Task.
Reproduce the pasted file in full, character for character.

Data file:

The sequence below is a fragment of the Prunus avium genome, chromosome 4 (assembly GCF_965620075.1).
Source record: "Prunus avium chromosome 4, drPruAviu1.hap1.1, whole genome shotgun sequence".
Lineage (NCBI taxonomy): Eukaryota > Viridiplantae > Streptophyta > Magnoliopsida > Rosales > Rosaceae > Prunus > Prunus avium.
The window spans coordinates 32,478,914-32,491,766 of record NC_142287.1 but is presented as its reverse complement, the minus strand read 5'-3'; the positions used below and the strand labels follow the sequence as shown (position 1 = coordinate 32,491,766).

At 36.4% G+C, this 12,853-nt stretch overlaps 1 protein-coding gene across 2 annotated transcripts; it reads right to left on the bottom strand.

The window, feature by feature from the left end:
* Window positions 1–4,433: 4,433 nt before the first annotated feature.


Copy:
The sequence below is a fragment of the Prunus avium genome, chromosome 4 (assembly GCF_965620075.1).
Source record: "Prunus avium chromosome 4, drPruAviu1.hap1.1, whole genome shotgun sequence".
Lineage (NCBI taxonomy): Eukaryota > Viridiplantae > Streptophyta > Magnoliopsida > Rosales > Rosaceae > Prunus > Prunus avium.
The window spans coordinates 32,478,914-32,491,766 of record NC_142287.1 but is presented as its reverse complement, the minus strand read 5'-3'; the positions used below and the strand labels follow the sequence as shown (position 1 = coordinate 32,491,766).

At 36.4% G+C, this 12,853-nt stretch overlaps 1 protein-coding gene across 2 annotated transcripts; it reads right to left on the bottom strand.

The window, feature by feature from the left end:
* Window positions 1–4,433: 4,433 nt before the first annotated feature.